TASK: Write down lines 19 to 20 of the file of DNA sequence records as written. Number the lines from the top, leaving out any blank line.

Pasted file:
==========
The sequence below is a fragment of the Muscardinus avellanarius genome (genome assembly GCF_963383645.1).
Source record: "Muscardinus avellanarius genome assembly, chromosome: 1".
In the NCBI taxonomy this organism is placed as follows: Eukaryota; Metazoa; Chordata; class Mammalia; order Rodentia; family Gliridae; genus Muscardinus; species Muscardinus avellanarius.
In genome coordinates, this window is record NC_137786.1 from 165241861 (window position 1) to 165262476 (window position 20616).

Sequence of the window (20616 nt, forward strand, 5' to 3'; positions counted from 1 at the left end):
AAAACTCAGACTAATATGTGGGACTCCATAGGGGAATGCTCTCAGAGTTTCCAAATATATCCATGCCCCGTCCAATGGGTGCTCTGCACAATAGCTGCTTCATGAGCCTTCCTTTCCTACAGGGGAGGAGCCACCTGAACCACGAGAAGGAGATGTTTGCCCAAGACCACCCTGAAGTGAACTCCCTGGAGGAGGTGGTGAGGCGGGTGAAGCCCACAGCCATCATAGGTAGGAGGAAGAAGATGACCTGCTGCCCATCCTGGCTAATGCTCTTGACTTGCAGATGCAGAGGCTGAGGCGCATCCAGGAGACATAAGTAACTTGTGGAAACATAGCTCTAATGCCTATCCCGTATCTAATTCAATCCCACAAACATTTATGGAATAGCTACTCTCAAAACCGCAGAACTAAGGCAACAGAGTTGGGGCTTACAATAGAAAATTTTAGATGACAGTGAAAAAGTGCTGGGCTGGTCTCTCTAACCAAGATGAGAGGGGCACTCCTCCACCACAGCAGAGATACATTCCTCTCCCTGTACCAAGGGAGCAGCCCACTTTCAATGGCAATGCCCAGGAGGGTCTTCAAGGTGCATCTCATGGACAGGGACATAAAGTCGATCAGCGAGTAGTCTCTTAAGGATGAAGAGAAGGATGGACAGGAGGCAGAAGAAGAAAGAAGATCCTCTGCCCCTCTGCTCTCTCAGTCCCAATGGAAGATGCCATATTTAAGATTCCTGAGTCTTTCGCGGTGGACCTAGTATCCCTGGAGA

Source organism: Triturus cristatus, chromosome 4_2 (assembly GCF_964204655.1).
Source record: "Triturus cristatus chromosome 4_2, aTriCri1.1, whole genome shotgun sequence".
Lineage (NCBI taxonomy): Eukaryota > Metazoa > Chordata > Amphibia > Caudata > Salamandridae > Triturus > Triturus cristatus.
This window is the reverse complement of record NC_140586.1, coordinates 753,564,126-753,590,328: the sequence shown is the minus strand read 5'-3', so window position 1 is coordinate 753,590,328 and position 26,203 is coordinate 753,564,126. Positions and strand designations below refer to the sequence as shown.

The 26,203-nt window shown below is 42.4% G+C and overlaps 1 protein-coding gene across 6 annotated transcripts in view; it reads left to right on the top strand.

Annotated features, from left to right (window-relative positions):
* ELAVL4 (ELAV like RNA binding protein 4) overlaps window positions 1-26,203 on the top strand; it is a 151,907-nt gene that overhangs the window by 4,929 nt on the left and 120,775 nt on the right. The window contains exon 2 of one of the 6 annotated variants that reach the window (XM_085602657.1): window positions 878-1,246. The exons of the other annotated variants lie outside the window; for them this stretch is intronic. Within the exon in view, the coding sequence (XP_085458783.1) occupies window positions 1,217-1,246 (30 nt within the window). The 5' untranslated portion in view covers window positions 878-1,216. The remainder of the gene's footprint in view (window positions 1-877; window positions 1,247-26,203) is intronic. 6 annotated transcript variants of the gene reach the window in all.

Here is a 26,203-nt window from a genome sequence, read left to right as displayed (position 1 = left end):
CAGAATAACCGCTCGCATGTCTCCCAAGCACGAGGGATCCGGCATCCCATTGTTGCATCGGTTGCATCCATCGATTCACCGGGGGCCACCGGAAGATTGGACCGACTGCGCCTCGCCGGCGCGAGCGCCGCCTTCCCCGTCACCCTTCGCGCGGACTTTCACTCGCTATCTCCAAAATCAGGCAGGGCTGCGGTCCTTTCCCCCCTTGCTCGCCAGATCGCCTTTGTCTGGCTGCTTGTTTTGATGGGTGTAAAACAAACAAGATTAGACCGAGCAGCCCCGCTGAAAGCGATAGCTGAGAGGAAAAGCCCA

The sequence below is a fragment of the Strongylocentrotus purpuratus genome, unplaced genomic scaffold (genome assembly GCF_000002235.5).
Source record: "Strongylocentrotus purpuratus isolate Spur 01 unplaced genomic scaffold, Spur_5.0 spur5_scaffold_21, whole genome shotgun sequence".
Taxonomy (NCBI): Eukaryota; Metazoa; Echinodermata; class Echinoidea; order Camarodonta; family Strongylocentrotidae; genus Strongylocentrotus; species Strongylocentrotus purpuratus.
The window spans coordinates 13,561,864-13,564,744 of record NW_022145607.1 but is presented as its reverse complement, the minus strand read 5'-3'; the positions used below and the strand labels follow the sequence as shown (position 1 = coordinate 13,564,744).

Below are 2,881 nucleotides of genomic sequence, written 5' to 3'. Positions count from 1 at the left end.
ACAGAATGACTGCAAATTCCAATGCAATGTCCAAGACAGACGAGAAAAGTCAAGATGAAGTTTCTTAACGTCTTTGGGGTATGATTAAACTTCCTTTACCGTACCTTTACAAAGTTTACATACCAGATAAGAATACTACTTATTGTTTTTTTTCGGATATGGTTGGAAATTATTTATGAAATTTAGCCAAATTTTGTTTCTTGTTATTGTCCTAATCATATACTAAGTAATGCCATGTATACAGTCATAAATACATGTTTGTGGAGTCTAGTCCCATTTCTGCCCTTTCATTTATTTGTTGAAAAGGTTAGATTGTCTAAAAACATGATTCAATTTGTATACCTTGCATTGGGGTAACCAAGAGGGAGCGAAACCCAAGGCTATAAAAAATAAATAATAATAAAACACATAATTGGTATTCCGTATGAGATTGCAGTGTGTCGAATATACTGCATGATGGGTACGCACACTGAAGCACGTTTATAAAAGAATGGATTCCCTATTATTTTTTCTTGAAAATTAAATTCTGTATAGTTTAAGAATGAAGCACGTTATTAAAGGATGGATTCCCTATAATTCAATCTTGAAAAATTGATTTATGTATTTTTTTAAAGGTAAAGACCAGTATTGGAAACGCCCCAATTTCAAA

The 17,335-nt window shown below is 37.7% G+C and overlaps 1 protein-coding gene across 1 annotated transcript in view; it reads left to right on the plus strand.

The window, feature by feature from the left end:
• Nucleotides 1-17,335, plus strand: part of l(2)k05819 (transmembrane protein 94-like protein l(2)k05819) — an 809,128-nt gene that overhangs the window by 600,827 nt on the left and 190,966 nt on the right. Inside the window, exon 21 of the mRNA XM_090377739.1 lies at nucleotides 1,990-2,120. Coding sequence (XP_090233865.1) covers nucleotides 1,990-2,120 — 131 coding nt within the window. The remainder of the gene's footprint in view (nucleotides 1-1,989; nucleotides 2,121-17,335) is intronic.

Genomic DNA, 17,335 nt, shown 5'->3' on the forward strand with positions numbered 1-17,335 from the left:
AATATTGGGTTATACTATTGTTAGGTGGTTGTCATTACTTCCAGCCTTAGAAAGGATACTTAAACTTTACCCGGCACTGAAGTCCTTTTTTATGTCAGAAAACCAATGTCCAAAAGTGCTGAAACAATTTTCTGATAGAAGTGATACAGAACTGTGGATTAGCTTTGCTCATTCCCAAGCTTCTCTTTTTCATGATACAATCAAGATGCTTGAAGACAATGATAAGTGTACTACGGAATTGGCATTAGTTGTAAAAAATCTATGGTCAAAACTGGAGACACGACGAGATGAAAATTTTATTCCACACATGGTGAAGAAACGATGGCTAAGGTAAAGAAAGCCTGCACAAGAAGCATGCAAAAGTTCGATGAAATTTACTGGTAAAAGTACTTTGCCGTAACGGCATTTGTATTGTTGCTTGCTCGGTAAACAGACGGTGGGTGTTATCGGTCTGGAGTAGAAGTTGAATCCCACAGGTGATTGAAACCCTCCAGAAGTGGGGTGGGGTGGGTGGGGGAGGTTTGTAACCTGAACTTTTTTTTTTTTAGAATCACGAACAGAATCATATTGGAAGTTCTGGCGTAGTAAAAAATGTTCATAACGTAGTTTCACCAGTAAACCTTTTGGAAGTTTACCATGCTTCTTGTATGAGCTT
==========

The window spans coordinates 13,561,864-13,564,744 of record NW_022145607.1 but is presented as its reverse complement, the minus strand read 5'-3'; the positions used below and the strand labels follow the sequence as shown (position 1 = coordinate 13,564,744).

Below are 2,881 nucleotides of genomic sequence, written 5' to 3'. Positions count from 1 at the left end.